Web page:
BUFFALO, Minn. -Minnesota Milk Producers' Executive Director Bob Lefebvre and lobbyist Daryn McBeth of Gray Plant Mooty provided an overview of the 2015 legislative session through a webinar on Aug. 6.
"This was one of the most successful legislative sessions for issues impacting dairy farmers that we've had in over 15 years," Lefebvre said.
During the 2015 legislative session, McBeth focused on several specific dairy issues.

Environmental permit streamlining, review and MPCA Citizen's Board
The environmental permitting process is one McBeth spent the most time with.
"It was one of our biggest successes of the session," McBeth said.
This year, legislation looked at different barriers and different points in the permitting process that can substantially delay permits and cause uncertainty in the permitting process.
One of those points they focused on was the final review and interjection from the citizens' advisory board for the Minnesota Pollution Control Agency (MPCA).
"It's unusual for an advisory committee, especially in the environmental sector, to be essentially governed by a board of directors appointed by the governor made up of citizens who don't have any technical experience on the matter, but be empowered to overrule an agency of staff and experts and records," McBeth said. "It's been an irritant and an inappropriate delay in the environmental permitting process."
During this session, legislation was introduced to amend the citizens' board and have it take on more of an advisory role.
"This amendment would take away the boards' discretion to assert environmental review and overrule the agency," McBeth said.
That amendment made it into the omnibus policy bill and was modified further to repeal the entire citizens' board.
"They thought it would be the cleanest way to deal with it," McBeth said. "They were concerned about costs and inefficiencies to have an advisory board."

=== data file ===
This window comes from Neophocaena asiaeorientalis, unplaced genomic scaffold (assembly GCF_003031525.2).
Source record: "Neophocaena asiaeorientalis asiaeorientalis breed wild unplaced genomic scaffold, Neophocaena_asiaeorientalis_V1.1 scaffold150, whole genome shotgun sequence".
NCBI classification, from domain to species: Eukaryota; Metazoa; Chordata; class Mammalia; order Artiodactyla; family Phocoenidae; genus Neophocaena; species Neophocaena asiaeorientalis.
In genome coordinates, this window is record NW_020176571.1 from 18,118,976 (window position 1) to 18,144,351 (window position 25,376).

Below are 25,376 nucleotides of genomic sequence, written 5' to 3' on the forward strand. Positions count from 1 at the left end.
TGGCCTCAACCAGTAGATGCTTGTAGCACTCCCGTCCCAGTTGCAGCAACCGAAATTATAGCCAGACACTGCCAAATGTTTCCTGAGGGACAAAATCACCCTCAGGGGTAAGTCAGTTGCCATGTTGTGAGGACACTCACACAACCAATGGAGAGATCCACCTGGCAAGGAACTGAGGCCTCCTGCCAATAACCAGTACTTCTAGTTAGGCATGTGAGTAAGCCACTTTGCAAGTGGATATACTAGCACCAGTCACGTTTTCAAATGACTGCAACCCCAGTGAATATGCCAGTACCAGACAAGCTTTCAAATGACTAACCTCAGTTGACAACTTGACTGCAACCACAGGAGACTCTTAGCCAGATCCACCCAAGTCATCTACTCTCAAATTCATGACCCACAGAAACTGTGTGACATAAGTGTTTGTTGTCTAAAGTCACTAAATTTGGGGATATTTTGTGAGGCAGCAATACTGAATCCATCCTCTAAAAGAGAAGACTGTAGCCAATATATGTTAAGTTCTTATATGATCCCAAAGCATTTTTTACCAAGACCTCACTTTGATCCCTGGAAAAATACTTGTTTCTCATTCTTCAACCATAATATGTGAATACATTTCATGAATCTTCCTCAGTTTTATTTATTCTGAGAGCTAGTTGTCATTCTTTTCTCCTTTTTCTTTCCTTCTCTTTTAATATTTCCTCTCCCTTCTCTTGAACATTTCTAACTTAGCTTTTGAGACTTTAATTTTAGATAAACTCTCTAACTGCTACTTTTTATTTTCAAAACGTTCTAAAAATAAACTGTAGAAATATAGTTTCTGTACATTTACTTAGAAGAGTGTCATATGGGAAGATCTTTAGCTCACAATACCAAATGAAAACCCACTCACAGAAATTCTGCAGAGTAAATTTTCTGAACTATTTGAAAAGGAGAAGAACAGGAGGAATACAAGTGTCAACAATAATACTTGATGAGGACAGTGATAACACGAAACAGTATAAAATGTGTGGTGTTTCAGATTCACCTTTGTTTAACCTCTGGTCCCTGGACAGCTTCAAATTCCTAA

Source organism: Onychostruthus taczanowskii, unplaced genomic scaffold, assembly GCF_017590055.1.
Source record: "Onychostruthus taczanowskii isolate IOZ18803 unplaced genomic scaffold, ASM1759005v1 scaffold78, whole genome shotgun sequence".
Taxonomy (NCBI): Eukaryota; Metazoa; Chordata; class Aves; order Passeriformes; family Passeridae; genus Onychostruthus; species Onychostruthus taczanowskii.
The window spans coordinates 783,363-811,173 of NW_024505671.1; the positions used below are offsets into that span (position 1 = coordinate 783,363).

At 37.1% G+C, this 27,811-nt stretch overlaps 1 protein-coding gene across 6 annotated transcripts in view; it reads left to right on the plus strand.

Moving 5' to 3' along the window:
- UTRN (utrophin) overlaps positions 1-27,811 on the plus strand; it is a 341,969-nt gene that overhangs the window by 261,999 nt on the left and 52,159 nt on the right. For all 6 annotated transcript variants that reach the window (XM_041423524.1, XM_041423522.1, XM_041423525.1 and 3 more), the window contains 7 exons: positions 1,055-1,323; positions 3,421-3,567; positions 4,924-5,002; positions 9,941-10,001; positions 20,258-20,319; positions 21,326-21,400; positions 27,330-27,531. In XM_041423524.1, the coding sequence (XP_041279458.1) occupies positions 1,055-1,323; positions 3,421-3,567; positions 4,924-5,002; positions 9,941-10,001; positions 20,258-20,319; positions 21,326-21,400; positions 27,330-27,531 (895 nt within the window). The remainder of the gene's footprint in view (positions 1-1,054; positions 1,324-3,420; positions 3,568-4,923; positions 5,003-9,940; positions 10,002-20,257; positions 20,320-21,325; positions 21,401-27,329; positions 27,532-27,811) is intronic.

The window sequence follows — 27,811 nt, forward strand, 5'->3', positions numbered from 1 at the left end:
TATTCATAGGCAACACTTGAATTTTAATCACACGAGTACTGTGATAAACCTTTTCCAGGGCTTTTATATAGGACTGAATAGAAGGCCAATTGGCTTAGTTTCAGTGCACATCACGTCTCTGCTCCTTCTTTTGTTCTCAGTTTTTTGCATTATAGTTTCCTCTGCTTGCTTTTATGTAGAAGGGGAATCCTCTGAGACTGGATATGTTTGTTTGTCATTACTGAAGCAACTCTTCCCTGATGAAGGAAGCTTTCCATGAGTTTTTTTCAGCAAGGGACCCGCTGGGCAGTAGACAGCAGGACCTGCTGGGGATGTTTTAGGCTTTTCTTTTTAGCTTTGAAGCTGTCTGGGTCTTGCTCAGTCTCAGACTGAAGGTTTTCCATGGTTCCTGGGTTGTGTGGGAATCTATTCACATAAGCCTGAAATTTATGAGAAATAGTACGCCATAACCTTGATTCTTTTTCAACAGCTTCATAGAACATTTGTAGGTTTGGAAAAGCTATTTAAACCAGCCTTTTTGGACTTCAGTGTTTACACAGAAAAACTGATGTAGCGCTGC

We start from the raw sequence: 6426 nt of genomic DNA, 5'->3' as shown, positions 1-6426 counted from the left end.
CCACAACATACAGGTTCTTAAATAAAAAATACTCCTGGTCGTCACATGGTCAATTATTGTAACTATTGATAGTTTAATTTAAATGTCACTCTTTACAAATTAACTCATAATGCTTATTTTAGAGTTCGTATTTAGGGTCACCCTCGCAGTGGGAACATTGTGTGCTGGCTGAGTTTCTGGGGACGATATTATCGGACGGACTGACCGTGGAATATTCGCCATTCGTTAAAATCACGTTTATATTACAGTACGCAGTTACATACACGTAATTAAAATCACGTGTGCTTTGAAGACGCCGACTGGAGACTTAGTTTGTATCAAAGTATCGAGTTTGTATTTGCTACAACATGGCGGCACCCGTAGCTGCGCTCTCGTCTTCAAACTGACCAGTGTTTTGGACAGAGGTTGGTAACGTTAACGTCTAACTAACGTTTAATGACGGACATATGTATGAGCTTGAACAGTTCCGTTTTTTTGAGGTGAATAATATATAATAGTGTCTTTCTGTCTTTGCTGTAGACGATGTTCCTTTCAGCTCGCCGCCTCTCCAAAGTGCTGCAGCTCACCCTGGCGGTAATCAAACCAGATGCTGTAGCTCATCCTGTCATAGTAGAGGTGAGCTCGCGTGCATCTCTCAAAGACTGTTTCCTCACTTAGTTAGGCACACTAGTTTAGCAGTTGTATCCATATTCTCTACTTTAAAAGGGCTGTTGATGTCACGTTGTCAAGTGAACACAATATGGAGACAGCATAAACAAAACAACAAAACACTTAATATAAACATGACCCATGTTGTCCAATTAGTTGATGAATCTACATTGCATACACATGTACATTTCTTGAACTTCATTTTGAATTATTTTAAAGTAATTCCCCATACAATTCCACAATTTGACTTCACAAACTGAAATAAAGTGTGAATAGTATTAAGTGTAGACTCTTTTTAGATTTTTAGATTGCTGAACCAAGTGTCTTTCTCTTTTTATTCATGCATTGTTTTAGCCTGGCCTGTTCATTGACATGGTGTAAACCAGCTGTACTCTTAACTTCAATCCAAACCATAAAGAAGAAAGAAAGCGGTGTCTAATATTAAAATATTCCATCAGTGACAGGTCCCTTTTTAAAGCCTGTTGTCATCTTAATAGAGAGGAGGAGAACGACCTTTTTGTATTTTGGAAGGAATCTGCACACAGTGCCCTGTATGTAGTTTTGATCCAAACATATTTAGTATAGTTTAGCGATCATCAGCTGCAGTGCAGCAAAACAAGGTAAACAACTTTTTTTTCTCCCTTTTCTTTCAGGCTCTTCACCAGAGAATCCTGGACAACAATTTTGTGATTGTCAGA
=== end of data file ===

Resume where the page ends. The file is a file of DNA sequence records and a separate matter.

According to Lefebvre, this change received a great deal of attention.
"Certain groups have been criticizing this saying it is going to lessen our environmental standards and take away the citizens input," he said. "But there's still plenty of opportunity for citizens to provide their input through their township board, planning and zoning board at the county level and through the MPCA's National Pollutant Discharge Elimination System/ State Disposal System (NPDES/SDS) permit."
In the end, the citizens' board was repealed.
"We're pleased," Lefebvre said. "We took away a process and added more certainty to the permitting process for farmers while still allowing the same amount of citizen input into the process."
However, Governor Dayton, by executive order, established a citizens' advisory board for the MPCA recently.
"It will only be an advisory role," McBeth said. "It's one small step back, but it will be temporary through Governor Dayton's term."

Stray voltage
Stray voltage also came up early in the session.
"It's a reoccurring problem affecting milk production and instances on dairy farms," McBeth said. "It's a sensitive topic for electrical cooperatives and the dairy industry."
During the session, legislation was introduced, which would affect how law suits alleging stray voltage would proceed, specifically limiting who could be considered an expert witness for the dairy farmer and what that witness could attest to.
It stated that in order to be an expert witness testifying for stray voltage, the witness would have to be a graduate with an electrical engineering degree or a certified electrical engineer.